Automation in transport: social costs and benefits must be fairly shared!

20 Nov 2018

The transport sector has always been at the forefront of technological innovation, and transport workers are used to learning and adapting to the changing nature of their work. However, the current wave of automation may be different. How should workers and their unions respond? ETF General Secretary Eduardo Chagas was invited a European Commission conference about automation in transport, where he spoke as part of the opening session – alongside EU Transport Commissioner Violeta Bulc and the Chair of the European Parliament Transport Committee, Karima Delli. Here we publish the text of his speech:

Dear Commissioner,

Dear Colleagues,

I thank the opportunity for the ETF to address this event.

Eduardo Chagas speaks at EU Automation Conference

Over the decades transport workers have adapted to work with new technologies, they have always been used to learning new skills and adapting to the changing nature of work in transport. For the ETF the key in dealing with technological innovation is to make sure that the workers and their unions are behind the processes when new technologies are introduced. We already have some examples of automation agreements in transport, that set how technology should be introduced and how its benefit should be shared.

We are not against automation per se. But the introduction of automated technologies needs a business case. This element is missing in debates on automation. We must take a step back and reshape the way we are dealing with automation in transport. We must ask if and when new technologies are bringing any advantage to people, to economies and to societies at large. Debates are often triggered and led by equipment producers, which is why it is often taken for granted that they only come with advantages.

Moreover, debates generally underestimate the social implications of such developments. The nature of jobs in transport is changing deeply, and this is an ineluctable process, but there are a few elements that should not be forgotten:

  • Not all those currently working in transport are suitable, even after retraining, for the new jobs that will be created. With the retirement age being raised in most EU countries, the transition will be difficult. We need to look at possible ways to support those workers. Fair transition measures need to be created when needed.
  • Automation means in general fewer jobs. This is undeniable. How can we finance the growing need for infrastructure if we are going to lose tax income?

We need to figure out new ways to tackle these issues:

  • Share the benefits with the workers, for instance by reducing working time.
  • Fund transition as well as infrastructure through a robot tax. If we tax labour, why can’t we tax robots?
  • Insert automation concerns into transport funding policies. Iif we fund transport projects through public money, should we also fund projects that do not create jobs or even kill current jobs? An interesting example comes from California, where publicly funded equipment can’t be remotely controlled.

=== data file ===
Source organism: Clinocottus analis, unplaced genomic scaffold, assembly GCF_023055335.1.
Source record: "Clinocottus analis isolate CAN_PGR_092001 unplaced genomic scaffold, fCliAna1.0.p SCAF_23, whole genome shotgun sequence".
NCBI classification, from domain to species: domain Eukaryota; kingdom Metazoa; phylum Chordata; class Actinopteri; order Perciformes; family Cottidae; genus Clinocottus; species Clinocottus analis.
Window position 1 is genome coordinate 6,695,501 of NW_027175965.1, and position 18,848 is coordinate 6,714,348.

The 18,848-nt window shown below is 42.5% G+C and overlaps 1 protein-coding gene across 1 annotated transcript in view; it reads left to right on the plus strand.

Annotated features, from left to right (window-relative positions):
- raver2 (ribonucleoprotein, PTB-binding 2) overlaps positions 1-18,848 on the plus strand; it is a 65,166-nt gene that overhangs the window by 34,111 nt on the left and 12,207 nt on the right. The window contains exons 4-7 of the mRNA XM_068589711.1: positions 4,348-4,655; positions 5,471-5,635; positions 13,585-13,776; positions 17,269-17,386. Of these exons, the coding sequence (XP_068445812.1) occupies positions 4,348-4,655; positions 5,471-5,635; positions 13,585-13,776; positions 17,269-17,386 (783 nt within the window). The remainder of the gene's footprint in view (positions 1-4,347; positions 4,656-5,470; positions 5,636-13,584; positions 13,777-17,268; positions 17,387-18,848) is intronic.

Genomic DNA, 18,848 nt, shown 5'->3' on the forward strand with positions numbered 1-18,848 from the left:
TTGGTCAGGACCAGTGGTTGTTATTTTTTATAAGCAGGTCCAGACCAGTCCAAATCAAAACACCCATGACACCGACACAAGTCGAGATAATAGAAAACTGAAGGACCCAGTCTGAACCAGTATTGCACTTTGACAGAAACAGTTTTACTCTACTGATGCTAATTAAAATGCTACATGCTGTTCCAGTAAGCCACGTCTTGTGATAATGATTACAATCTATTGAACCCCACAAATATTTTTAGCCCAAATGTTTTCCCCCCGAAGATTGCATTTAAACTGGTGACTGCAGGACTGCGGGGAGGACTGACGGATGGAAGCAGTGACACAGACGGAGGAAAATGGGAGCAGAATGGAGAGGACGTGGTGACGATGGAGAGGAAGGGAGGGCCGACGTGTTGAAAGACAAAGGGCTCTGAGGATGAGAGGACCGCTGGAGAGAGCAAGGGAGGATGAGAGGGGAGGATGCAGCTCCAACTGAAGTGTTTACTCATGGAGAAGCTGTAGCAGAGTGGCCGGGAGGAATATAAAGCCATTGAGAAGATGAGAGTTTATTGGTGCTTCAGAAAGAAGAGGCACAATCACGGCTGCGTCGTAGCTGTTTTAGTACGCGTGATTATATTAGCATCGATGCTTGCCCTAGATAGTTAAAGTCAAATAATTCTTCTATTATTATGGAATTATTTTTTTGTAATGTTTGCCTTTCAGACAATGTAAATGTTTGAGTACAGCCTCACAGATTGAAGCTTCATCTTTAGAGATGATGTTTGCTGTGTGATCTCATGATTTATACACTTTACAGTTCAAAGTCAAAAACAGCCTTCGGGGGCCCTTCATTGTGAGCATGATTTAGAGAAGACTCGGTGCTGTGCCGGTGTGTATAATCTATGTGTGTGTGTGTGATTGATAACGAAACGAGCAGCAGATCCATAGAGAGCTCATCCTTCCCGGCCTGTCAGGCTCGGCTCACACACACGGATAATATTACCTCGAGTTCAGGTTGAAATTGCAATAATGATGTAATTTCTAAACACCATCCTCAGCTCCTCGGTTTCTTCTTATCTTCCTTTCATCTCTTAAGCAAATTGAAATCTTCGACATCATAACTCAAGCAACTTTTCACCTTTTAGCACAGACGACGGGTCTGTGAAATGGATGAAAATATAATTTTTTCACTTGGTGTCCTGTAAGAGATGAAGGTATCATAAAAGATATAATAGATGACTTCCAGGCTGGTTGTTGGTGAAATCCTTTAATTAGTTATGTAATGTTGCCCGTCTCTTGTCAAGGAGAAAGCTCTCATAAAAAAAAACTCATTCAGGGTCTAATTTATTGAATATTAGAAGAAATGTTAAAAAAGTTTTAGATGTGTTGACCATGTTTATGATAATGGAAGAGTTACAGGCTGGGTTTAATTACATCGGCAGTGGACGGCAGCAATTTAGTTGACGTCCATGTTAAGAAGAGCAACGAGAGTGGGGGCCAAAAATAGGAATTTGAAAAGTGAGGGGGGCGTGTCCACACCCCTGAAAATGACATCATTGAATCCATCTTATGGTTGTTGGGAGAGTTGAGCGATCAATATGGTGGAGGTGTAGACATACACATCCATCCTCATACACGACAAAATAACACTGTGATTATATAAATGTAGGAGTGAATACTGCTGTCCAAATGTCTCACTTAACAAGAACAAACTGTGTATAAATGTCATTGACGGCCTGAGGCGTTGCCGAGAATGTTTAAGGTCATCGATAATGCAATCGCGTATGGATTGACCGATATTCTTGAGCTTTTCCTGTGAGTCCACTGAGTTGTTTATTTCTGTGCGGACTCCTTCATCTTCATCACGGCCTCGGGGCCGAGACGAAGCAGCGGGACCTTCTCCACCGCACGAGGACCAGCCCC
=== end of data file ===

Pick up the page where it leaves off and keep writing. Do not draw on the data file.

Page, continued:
We must also beware of new forms of social dumping! With remotely controlled equipment, vehicles, etc, control rooms can theoretically be moved everywhere else in the world. This is already happening in Australia right now, and negotiations in APM Terminal Maasvlakt II in Rotterdam broke down as the management refused to agree on a clause on this issue. But we also saw good practices emerge from a joint statement in the Air Traffic Management sector, where employers agreed with us on a set of guidelines for conducting change processes in the sector with the involvement of the workers representatives. These guidelines apply especially when introducing new technologies; and in the port of Antwerp an agreement has been signed last August guaranteeing proper processes of information and consultation in case of the introduction of new technologies in the port.

The modernisation of the transport sectors cannot be seen as the introduction of modern ways to pursue the old objectives and practices to maximise profits at any cost. Some online platforms for passenger transport or parcel delivery are the perfect tool for the long standing neo-liberal ambition to get rid of a salaried workforce and its inherent costs by using zero hour contracts. Don’t count on the ETF to accept those practices for the sake of them being modern and cheap.

Similarly, do not expect trade unions to applaud or do nothing when the introduction of automation is accompanied by union busting, driving down working conditions or avoiding collective bargaining and representation.

Everyone must take the responsibility: but in particular the social costs of automation should be shared by all those who hold responsibility for it! And the benefits should not be taken only by the few who run the businesses but rather be shared with those who work for them.

We are approaching the next European elections: job losses due to automation are being used by populist right-wing parties to attract voters. There is thus an urgent need for policymakers to seriously tackle the issue through policies and legislation, dialogue, etc, to get the message across that the market dogmas can not supersede the need to ensure fair treatment of the workers, the dignity of labour and that the human element is respected and put in the centre of policies.

These few ideas are part of the manifesto the ETF will present to the political groups and candidates to the elections for the European Parliament: we need an engagement with fair proposals to achieve Fair Transport in Europe.

The European Union will be social or it won’t be!

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